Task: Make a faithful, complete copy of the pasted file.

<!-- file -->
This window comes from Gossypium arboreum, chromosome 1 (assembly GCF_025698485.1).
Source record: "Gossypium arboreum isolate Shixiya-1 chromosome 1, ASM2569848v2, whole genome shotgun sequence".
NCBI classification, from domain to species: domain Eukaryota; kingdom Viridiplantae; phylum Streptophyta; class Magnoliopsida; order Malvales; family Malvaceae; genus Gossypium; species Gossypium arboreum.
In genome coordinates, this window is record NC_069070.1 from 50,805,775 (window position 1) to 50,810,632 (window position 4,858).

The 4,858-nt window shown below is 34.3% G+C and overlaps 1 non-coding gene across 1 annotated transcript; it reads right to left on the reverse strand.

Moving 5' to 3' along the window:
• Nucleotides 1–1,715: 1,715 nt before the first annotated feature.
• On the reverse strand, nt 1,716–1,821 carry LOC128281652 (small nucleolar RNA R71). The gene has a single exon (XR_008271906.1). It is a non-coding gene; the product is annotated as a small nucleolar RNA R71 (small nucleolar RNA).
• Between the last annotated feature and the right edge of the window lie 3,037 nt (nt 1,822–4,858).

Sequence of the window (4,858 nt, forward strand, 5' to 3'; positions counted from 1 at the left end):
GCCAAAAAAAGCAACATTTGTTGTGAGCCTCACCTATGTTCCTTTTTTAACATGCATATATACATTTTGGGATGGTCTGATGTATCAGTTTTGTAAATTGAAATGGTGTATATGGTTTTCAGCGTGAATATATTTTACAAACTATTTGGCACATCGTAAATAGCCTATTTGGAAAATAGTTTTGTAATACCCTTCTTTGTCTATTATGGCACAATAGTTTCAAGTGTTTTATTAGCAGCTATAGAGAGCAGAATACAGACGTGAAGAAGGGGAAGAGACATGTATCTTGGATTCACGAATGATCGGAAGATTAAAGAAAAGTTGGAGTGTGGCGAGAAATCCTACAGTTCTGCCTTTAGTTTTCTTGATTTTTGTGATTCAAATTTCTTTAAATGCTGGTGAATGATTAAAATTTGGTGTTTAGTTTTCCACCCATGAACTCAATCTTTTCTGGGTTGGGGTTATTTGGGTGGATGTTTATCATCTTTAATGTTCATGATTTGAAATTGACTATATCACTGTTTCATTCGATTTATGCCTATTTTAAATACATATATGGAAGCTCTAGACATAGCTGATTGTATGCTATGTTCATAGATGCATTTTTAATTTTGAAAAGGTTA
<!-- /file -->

This window comes from Gossypium arboreum, chromosome 1 (assembly GCF_025698485.1).
Source record: "Gossypium arboreum isolate Shixiya-1 chromosome 1, ASM2569848v2, whole genome shotgun sequence".
NCBI classification, from domain to species: domain Eukaryota; kingdom Viridiplantae; phylum Streptophyta; class Magnoliopsida; order Malvales; family Malvaceae; genus Gossypium; species Gossypium arboreum.
In genome coordinates, this window is record NC_069070.1 from 50,805,775 (window position 1) to 50,810,632 (window position 4,858).

The 4,858-nt window shown below is 34.3% G+C and overlaps 1 non-coding gene across 1 annotated transcript; it reads right to left on the reverse strand.

Moving 5' to 3' along the window:
• Nucleotides 1–1,715: 1,715 nt before the first annotated feature.
• On the reverse strand, nt 1,716–1,821 carry LOC128281652 (small nucleolar RNA R71). The gene has a single exon (XR_008271906.1). It is a non-coding gene; the product is annotated as a small nucleolar RNA R71 (small nucleolar RNA).
• Between the last annotated feature and the right edge of the window lie 3,037 nt (nt 1,822–4,858).

Sequence of the window (4,858 nt, forward strand, 5' to 3'; positions counted from 1 at the left end):
GCCAAAAAAAGCAACATTTGTTGTGAGCCTCACCTATGTTCCTTTTTTAACATGCATATATACATTTTGGGATGGTCTGATGTATCAGTTTTGTAAATTGAAATGGTGTATATGGTTTTCAGCGTGAATATATTTTACAAACTATTTGGCACATCGTAAATAGCCTATTTGGAAAATAGTTTTGTAATACCCTTCTTTGTCTATTATGGCACAATAGTTTCAAGTGTTTTATTAGCAGCTATAGAGAGCAGAATACAGACGTGAAGAAGGGGAAGAGACATGTATCTTGGATTCACGAATGATCGGAAGATTAAAGAAAAGTTGGAGTGTGGCGAGAAATCCTACAGTTCTGCCTTTAGTTTTCTTGATTTTTGTGATTCAAATTTCTTTAAATGCTGGTGAATGATTAAAATTTGGTGTTTAGTTTTCCACCCATGAACTCAATCTTTTCTGGGTTGGGGTTATTTGGGTGGATGTTTATCATCTTTAATGTTCATGATTTGAAATTGACTATATCACTGTTTCATTCGATTTATGCCTATTTTAAATACATATATGGAAGCTCTAGACATAGCTGATTGTATGCTATGTTCATAGATGCATTTTTAATTTTGAAAAGGTTA